Watch out for riptides; lake safety

Photo+courtesy+of+John+Pepin%0A

Michigan Department of Natural R

Photo courtesy of John Pepin

Peter Smedley

Summertime at the beach, a warm breeze and kids shouting at the temperature of the water are all familiar sights around the Great Lakes. While there is no chance of a shark attack on these waters, the danger of rip currents is a serious matter. 

Students and tourists who are unfamiliar with Lake Superior put themselves at risk unknowingly. Sgt. Mark Leadman with the Michigan Department of Natural Resources, recollects a recent incident that occured on Lake Superior.

A mother was the only survivor of a family of five who failed to properly assess their kayak and overloaded it. The family was on Lake Superior with a single kayak, attempting to paddle to an island. The weather worsened during the paddle, and due to the weight and worsening waters, the kayak flipped and split the family in the water. A few attempted to return to shore, the mother remained with the kayak and another tried to swim to the island. Only the mother was able to be rescued, Leadman said.

“The group did not have the proper gear with them to make the 4-mile trip and they did not turn back as soon as the weather started to worsen,” Leadman said.

Incidents like this occur every year in Lake Superior. It is unfortunate and almost always a result of failure to follow proper guidelines. While there are many fun beaches to go around Marquette such as Little Presque, Hidden Beach and McCarty’s cove, it is important to be familiarized with those areas’ regulations and guidelines.

“There are several areas around Marquette that are notorious for rip currents that can pull swimmers out farther into Lake Superior, the most notable being the Picnic Rocks area in the city of Marquette,” Leadman said.

Biology major Katie Cothran, is sailing Lake Superior during May with Sea Change expeditions. During one of their stops they witnessed a dangerous situation where someone put themselves at risk.

“There was someone who went out on a jet ski in choppy cold weather during big waves and no one else had been out that day. About an hour later we saw the search and rescue team, it had to have been that one guy that went out. Always check the water and always have someone with you and always tell someone where you’re going,” Cothran said.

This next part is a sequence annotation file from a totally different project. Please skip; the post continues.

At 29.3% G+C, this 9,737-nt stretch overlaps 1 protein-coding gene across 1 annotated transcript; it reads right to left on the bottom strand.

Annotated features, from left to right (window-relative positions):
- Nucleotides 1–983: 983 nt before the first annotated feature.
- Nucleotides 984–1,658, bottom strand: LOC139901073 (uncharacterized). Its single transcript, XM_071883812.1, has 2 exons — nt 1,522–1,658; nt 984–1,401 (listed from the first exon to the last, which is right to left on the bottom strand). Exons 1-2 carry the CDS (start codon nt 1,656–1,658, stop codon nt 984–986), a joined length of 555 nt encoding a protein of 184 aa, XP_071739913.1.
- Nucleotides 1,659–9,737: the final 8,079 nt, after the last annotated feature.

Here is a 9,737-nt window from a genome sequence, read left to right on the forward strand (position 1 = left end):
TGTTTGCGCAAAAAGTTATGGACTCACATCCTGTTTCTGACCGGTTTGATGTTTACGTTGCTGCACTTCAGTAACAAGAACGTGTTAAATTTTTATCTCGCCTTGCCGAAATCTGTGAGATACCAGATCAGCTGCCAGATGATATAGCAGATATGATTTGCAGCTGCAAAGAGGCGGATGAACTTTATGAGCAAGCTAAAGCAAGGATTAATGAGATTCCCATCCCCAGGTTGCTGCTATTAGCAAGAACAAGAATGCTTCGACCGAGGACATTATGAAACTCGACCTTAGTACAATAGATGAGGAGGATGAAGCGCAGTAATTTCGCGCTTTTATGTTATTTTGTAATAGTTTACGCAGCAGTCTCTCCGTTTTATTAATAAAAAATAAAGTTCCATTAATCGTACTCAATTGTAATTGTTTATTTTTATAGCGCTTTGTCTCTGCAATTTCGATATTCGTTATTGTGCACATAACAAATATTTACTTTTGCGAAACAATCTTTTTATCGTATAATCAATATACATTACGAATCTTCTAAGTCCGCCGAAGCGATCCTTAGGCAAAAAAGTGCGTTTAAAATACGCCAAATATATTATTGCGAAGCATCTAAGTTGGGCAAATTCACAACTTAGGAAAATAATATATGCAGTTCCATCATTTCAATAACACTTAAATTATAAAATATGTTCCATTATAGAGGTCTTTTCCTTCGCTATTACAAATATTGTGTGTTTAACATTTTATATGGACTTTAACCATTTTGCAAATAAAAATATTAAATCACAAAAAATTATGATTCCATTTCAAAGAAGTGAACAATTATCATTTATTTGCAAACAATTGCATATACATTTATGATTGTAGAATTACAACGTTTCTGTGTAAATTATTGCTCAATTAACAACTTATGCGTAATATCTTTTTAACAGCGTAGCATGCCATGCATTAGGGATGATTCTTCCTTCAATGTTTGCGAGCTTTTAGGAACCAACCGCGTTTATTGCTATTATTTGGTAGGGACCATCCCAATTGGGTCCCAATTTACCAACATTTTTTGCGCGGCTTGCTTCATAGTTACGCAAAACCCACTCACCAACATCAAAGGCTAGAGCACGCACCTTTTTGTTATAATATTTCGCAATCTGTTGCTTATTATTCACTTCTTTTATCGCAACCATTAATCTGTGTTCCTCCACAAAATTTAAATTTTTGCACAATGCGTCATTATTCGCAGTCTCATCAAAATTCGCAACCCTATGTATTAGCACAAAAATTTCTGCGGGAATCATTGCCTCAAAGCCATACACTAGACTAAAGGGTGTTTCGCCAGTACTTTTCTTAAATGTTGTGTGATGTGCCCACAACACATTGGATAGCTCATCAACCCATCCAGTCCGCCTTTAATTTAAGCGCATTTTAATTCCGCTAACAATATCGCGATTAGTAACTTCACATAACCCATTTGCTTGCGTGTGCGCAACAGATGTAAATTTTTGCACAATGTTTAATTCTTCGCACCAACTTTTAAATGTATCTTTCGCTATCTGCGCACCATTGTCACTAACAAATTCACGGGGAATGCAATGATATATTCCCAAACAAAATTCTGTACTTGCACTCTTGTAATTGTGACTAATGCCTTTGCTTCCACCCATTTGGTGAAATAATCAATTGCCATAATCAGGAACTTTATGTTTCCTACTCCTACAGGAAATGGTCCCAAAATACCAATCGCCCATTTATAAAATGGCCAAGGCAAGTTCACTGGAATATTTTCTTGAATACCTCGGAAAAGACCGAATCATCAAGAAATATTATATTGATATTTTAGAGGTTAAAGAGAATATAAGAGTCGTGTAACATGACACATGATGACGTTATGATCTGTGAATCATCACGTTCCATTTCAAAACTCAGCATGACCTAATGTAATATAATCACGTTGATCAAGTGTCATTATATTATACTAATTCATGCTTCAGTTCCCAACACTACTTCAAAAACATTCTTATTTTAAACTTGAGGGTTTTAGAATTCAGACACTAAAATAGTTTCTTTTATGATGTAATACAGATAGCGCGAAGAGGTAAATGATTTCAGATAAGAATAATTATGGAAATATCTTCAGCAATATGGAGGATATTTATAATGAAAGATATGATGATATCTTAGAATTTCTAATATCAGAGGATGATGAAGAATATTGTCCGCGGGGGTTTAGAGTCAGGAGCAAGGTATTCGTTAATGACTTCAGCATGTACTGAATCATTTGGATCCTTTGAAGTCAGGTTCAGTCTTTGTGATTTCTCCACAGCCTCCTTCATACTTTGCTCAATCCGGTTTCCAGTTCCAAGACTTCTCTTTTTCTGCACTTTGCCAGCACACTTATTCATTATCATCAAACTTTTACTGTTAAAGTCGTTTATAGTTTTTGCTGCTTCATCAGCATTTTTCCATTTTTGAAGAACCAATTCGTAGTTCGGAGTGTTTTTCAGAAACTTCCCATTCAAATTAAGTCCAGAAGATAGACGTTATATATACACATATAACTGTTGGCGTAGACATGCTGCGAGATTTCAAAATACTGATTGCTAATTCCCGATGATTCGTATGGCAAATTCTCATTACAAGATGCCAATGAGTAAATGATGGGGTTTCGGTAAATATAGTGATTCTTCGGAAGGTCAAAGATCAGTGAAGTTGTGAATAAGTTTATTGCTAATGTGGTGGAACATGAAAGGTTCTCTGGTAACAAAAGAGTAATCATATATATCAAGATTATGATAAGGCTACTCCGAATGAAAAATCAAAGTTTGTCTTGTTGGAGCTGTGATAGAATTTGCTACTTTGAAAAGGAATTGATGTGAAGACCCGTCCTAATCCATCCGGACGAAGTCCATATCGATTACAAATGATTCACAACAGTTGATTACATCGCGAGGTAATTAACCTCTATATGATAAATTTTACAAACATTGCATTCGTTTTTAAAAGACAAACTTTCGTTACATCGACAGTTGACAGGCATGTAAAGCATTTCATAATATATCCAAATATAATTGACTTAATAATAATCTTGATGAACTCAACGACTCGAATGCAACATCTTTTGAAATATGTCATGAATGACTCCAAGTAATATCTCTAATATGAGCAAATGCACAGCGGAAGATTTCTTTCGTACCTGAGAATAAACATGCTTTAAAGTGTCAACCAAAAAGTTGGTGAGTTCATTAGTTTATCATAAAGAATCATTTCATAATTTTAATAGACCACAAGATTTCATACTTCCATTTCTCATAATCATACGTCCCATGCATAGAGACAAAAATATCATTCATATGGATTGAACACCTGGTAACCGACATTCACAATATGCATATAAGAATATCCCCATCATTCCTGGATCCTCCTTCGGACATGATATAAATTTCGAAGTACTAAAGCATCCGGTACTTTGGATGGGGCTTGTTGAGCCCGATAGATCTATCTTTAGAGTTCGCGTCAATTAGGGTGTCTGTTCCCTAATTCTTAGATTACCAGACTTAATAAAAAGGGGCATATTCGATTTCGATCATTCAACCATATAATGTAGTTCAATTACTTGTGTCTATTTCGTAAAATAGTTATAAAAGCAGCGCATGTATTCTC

Autumn is when students may see a cluster of surfers at “The Zoo,” a surf spot on Presque Isle. This is an excellent place to surf when the waves are picking up during September and October, but those interested in trying out surfing or swimming in choppy water should be familiarized with how to escape rip currents.

“The proper way out of a rip current is to swim parallel to shore until you are out of the rip current’s path.  Then you can swim back to shore being sure not to re-enter the rip current,” Leadman said.

Leadman reminds students to always have a partner when entering the lake, and even if the lake appears calm there are still currents in the water. 

Another hot spot for students is Black Rocks, a cliff where many have jumped off of and into the open water 20 feet below. The area is almost always bustling with locals, tourists and students looking to jump in. Also located on Presque Isle, students may wish to learn more about the area guidelines and regulations.

As for Lake Superior, Leadman shares guidelines when swimming.

“Only swim during daylight hours.  Always have a partner.  Do not stay in the lake too long as hypothermia can occur very quickly.  Swim where there are lifeguards on duty around the City of Marquette.  Do not consume alcohol before going into the water.  Know your level of experience and stay close to shore if you are a novice swimmer.  Bring a personal floatation device with you,” Leadman said. More information on places to go in Marquette can be found at TravelMarquette.com.